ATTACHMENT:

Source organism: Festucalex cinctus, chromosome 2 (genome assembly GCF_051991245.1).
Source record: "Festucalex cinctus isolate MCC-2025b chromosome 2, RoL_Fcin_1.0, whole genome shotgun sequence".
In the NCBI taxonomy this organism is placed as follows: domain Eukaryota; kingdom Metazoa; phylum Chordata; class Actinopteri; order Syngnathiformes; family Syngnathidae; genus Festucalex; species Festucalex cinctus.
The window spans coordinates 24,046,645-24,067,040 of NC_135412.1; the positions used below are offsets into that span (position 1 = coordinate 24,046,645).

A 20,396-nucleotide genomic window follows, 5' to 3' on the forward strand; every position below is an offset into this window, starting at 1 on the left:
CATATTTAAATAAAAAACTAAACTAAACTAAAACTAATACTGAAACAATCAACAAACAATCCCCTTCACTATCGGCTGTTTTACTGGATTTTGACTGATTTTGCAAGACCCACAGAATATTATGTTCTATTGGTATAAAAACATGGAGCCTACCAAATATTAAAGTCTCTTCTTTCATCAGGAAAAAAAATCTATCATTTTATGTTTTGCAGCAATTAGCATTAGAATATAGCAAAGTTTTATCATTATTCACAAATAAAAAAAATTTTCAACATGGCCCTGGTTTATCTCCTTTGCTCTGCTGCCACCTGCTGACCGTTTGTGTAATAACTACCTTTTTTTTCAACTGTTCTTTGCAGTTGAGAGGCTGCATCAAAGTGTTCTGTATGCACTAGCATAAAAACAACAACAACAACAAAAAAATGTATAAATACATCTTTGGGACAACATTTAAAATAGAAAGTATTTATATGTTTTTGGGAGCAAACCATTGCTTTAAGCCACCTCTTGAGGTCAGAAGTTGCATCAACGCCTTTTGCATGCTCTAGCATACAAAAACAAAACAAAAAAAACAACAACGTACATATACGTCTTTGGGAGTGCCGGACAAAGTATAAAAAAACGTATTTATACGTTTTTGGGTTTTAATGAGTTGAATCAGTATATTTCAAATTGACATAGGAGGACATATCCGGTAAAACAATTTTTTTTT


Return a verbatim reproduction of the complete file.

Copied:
Source organism: Festucalex cinctus, chromosome 2 (genome assembly GCF_051991245.1).
Source record: "Festucalex cinctus isolate MCC-2025b chromosome 2, RoL_Fcin_1.0, whole genome shotgun sequence".
In the NCBI taxonomy this organism is placed as follows: domain Eukaryota; kingdom Metazoa; phylum Chordata; class Actinopteri; order Syngnathiformes; family Syngnathidae; genus Festucalex; species Festucalex cinctus.
The window spans coordinates 24,046,645-24,067,040 of NC_135412.1; the positions used below are offsets into that span (position 1 = coordinate 24,046,645).

A 20,396-nucleotide genomic window follows, 5' to 3' on the forward strand; every position below is an offset into this window, starting at 1 on the left:
CATATTTAAATAAAAAACTAAACTAAACTAAAACTAATACTGAAACAATCAACAAACAATCCCCTTCACTATCGGCTGTTTTACTGGATTTTGACTGATTTTGCAAGACCCACAGAATATTATGTTCTATTGGTATAAAAACATGGAGCCTACCAAATATTAAAGTCTCTTCTTTCATCAGGAAAAAAAATCTATCATTTTATGTTTTGCAGCAATTAGCATTAGAATATAGCAAAGTTTTATCATTATTCACAAATAAAAAAAATTTTCAACATGGCCCTGGTTTATCTCCTTTGCTCTGCTGCCACCTGCTGACCGTTTGTGTAATAACTACCTTTTTTTTCAACTGTTCTTTGCAGTTGAGAGGCTGCATCAAAGTGTTCTGTATGCACTAGCATAAAAACAACAACAACAACAAAAAAATGTATAAATACATCTTTGGGACAACATTTAAAATAGAAAGTATTTATATGTTTTTGGGAGCAAACCATTGCTTTAAGCCACCTCTTGAGGTCAGAAGTTGCATCAACGCCTTTTGCATGCTCTAGCATACAAAAACAAAACAAAAAAAACAACAACGTACATATACGTCTTTGGGAGTGCCGGACAAAGTATAAAAAAACGTATTTATACGTTTTTGGGTTTTAATGAGTTGAATCAGTATATTTCAAATTGACATAGGAGGACATATCCGGTAAAACAATTTTTTTTT